There are plenty of picturesque wedding venues throughout the state, but for couples craving an oceanfront ceremony and anyone looking to throw an epic party, Carmel Beach is considered a top-tier venue. Not only is the mile or so of fine white sand the perfect setting for barefoot nuptials and memorable birthday blowouts, but the location also offers uninterrupted sunset views and plenty of nearby venues like Grasing’s and Little Napoli for dinners, receptions, and celebrations of all sorts. The Mediterranean- and Spanish-style architecture throughout the surrounding town of Carmel-by-the-Sea also means that your album and Instagram feed will be full of one-of-a-kind photo ops and dreamy, dramatic shots, whether you’re here for a wedding or just passing by.

Large offshore rock with small cave, known as Keyhole Arch, off Pfeiffer Beach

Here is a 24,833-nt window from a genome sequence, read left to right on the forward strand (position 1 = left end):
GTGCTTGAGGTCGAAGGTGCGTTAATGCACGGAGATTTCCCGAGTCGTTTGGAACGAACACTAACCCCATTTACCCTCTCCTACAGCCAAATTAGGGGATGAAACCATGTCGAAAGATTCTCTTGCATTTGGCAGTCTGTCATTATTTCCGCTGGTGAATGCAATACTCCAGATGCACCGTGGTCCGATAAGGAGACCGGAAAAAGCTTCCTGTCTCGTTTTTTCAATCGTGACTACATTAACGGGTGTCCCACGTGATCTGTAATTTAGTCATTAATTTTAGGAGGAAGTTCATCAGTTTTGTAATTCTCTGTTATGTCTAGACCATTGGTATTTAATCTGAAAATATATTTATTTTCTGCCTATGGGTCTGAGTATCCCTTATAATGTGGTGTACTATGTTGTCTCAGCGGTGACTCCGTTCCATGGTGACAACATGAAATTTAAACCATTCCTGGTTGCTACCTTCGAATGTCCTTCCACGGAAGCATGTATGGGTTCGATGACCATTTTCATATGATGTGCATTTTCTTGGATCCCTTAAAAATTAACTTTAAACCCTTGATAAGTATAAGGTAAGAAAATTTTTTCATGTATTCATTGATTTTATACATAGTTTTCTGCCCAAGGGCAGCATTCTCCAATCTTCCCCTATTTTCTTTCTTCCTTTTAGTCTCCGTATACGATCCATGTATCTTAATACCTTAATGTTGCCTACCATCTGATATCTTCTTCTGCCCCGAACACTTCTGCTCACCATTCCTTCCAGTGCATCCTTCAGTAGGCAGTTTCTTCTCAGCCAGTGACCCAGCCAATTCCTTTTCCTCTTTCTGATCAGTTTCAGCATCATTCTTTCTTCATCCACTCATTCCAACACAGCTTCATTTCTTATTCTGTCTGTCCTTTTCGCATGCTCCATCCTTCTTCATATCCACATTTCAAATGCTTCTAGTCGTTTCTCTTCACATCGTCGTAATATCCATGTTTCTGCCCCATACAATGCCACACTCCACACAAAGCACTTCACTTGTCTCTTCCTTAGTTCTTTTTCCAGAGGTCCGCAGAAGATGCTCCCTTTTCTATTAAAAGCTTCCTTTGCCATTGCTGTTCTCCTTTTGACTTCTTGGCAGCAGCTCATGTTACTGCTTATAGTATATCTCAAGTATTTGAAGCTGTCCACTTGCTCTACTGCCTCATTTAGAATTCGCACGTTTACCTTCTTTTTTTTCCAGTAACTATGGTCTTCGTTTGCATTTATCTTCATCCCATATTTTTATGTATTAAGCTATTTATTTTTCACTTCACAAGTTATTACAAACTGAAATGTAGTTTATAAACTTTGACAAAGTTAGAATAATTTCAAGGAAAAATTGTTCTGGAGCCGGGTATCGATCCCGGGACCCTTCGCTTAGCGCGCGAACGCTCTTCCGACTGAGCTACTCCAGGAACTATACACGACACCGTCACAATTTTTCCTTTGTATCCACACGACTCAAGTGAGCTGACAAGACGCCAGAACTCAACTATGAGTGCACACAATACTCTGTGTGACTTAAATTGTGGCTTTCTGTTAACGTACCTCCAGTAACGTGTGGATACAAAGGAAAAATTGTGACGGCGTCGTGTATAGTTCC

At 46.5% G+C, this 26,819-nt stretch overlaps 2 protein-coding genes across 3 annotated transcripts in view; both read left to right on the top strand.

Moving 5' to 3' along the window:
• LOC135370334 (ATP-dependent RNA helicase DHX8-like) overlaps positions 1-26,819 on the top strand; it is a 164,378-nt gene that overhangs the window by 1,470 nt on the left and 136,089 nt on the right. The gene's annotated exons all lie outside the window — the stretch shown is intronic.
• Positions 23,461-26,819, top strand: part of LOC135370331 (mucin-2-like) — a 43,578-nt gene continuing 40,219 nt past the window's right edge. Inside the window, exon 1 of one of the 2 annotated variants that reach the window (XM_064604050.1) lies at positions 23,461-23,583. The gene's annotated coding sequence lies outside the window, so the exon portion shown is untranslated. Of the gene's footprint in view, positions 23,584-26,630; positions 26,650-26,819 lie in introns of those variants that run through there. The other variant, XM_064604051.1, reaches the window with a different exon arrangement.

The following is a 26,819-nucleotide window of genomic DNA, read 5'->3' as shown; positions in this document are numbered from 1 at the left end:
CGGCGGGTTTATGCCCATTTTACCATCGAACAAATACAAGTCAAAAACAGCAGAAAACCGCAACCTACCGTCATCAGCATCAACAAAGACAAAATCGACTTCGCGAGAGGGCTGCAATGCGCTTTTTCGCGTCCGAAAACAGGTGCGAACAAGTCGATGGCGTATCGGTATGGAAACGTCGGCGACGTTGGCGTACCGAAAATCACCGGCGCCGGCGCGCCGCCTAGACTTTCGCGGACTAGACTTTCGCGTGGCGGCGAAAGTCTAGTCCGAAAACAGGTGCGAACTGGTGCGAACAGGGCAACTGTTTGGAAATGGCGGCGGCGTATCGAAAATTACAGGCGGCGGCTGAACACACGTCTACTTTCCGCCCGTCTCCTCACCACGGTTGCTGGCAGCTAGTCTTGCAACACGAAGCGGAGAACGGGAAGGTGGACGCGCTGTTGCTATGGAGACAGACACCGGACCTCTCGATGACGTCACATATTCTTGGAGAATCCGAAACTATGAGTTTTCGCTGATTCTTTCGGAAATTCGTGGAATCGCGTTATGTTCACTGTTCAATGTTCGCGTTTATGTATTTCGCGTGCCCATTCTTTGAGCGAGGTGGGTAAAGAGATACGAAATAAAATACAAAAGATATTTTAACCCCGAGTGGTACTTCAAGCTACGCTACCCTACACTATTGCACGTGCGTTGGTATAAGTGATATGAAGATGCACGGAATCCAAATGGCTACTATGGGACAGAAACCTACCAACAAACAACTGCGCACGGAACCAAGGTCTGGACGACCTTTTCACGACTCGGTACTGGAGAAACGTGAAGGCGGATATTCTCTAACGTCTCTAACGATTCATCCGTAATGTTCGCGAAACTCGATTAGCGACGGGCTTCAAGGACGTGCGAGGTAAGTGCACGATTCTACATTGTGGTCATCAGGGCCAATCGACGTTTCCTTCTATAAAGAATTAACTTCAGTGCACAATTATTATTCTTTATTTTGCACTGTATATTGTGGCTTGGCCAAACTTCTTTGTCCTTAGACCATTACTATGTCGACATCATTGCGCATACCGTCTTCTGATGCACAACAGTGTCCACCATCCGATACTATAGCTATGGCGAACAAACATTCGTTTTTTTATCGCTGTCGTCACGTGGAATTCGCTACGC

Pfeiffer Beach


If the majestic rock arches and stunning purple sand aren’t enough to pull visitors away from their phones, the tranquil atmosphere at Pfeiffer Beach will make it easy to completely unwind and unplug. Located in Big Sur, the famed beach features an array of natural spectacles, like the Keyhole Arch, a rock formation that allows waves (and sunset rays) to pass through. And of course, the purple sand is a spectacular sight, taking its hue from the nearby cliffs’ manganese garnet rocks. Bring along a high-quality camera if you can, but silence your notifications and sign out of your email for the duration of your visit.

Palm trees along Butterfly Beach



Butterfly Beach